A Black Man's Odyssey in the Ku Klux Klan
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 Grammy-winning musician Davis gets taken for a ride by the KKK in this futile and pointless volume. When a friend of his says he is joining the Ku Klux Klan, Davis approaches a few local heavies hoping to find ``common ground'' on which they can stand. Surprisingly, Davis is able to form friendships with some of the racists he meets--or so it would seem. What never occurs to Davis is that he may be being used by these people. For instance, Roger Kelly, who is still active in the KKK, is depicted as a white ``separatist'' as opposed to a white ``supremacist.'' Davis seems oblivious to Kelly's smooth way of talking out of both sides of his mouth and casts him as a victim in an episode of ``reverse discrimination'' at Howard University, where Kelly is denied entrance to a talk show on racist groups. In the most ridiculous case, Kelly names Davis godfather to his newborn daughter. Nowhere during these scenes does the author consider that his book might be the perfect vehicle by which Kelly can gain new members. In another truly offensive scene, Davis visits the National Holocaust Museum, where he interviews several luminaries on the hate scene who are protesting the museum but neglects to mention their purpose--the protesters deny the Holocaust took place. Indeed, the anti-Semitism of the KKK is a massive blind spot for Davis. Finally, he endlessly makes excuses for Klan members who are no longer violent, as if this somehow mitigates their continued membership in such a terrorist organization. The dual dangers of this book are that some readers will find tacit support for their beliefs that blacks are easily led and others will view the Klan as ``not all that bad'' and perhaps join where they otherwise might not have. (16 pages photos not seen)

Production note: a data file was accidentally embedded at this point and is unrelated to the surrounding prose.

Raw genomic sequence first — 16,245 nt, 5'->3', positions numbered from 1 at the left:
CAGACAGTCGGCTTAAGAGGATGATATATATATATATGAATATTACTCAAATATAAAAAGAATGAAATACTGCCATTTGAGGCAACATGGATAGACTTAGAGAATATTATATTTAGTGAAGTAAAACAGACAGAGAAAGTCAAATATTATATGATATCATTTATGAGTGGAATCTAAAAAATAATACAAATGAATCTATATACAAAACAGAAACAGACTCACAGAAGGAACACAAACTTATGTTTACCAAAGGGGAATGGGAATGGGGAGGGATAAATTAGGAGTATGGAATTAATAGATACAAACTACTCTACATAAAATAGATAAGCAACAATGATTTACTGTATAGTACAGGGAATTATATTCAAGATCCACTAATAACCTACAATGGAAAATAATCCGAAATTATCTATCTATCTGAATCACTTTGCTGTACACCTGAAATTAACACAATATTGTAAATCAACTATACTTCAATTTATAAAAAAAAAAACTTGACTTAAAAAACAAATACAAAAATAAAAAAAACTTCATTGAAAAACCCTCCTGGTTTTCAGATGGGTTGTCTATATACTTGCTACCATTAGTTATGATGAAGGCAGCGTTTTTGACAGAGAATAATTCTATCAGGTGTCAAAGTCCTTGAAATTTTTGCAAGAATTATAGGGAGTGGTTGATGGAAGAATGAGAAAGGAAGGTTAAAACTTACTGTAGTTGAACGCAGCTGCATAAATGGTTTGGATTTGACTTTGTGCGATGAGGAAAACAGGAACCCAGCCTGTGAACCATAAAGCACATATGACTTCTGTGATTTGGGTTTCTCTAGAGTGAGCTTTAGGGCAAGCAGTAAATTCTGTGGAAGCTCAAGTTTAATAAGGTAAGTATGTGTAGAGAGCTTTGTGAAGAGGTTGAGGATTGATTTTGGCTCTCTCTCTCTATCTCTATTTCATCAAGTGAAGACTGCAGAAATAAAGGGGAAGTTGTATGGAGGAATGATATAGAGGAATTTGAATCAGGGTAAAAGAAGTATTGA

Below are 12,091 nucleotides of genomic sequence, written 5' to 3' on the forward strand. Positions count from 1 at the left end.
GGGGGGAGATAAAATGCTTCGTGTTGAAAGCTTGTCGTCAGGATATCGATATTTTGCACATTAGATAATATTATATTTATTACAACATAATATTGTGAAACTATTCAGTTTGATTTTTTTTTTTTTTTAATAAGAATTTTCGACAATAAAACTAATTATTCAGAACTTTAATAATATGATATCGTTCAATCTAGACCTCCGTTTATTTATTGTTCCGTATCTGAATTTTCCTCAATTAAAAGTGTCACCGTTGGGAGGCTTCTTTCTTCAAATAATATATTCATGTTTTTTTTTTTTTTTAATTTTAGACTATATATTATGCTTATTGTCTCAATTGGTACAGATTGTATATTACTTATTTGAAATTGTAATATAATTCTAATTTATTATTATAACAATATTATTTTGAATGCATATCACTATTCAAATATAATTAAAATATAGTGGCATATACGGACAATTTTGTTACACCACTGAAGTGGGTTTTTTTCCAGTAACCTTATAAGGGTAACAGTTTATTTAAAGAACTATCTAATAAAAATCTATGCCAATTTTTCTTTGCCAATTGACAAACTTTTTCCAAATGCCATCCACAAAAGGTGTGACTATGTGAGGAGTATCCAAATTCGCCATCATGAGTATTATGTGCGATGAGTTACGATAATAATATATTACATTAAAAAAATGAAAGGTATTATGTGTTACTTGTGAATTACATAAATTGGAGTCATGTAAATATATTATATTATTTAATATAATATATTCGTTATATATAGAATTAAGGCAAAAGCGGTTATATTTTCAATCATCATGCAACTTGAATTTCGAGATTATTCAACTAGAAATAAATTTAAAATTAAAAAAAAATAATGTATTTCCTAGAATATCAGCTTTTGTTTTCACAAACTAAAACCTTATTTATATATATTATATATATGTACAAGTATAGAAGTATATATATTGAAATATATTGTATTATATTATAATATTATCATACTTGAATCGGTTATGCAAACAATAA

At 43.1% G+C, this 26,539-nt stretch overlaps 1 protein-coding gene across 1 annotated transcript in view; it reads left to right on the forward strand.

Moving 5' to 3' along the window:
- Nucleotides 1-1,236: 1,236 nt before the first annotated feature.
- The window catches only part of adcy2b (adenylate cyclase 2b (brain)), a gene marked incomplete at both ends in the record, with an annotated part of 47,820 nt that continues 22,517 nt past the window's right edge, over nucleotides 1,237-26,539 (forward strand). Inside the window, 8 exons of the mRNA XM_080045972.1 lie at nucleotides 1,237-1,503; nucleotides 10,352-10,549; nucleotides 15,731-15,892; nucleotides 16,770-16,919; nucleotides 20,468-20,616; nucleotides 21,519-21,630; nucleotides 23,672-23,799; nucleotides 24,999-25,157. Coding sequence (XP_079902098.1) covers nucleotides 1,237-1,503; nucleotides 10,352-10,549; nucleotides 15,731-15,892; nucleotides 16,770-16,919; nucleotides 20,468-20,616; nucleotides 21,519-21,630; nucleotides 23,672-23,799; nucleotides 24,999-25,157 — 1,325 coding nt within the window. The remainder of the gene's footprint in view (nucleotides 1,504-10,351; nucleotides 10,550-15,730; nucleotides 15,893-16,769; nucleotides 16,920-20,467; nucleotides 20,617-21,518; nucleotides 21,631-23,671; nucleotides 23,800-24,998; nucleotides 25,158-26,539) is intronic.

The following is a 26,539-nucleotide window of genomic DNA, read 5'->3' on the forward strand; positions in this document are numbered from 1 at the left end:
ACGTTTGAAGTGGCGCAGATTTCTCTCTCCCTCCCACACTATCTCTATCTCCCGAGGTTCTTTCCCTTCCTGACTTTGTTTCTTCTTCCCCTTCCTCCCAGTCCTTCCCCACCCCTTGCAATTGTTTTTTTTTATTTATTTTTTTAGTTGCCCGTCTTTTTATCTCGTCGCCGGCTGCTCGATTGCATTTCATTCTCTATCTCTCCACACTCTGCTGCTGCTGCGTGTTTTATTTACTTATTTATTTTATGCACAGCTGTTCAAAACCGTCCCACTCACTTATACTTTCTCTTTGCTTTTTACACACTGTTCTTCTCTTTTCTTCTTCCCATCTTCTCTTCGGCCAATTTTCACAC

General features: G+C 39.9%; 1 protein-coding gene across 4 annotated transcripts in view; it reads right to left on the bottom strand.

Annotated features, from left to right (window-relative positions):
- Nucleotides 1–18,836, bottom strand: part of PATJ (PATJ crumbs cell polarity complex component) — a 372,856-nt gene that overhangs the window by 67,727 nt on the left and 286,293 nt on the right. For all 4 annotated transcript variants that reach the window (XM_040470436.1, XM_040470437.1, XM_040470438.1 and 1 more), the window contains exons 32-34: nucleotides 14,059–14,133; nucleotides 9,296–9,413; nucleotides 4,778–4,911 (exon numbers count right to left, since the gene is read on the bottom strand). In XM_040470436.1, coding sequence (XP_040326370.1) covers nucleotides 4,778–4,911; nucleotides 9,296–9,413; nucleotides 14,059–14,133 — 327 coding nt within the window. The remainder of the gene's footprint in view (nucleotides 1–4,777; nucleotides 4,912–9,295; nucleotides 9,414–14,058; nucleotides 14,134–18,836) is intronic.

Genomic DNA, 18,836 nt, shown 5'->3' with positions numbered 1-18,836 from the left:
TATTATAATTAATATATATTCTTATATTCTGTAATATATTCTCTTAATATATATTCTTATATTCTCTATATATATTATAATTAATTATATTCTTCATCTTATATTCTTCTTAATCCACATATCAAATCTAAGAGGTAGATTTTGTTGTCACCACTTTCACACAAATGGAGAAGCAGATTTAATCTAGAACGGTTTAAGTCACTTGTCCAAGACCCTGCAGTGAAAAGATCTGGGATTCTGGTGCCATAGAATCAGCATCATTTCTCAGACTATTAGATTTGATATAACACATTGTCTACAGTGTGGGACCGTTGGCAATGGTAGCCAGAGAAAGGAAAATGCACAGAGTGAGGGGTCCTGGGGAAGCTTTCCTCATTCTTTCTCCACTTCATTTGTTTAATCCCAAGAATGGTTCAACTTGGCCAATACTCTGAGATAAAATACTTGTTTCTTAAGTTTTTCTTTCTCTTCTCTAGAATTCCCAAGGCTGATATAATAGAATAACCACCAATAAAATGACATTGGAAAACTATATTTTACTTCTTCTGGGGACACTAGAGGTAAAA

Pub Date: Jan. 1st, 1998
ISBN: 0-88282-159-8
Page count: 335pp
Publisher: New Horizon
Review Posted Online:
Kirkus Reviews Issue: Nov. 15th, 1997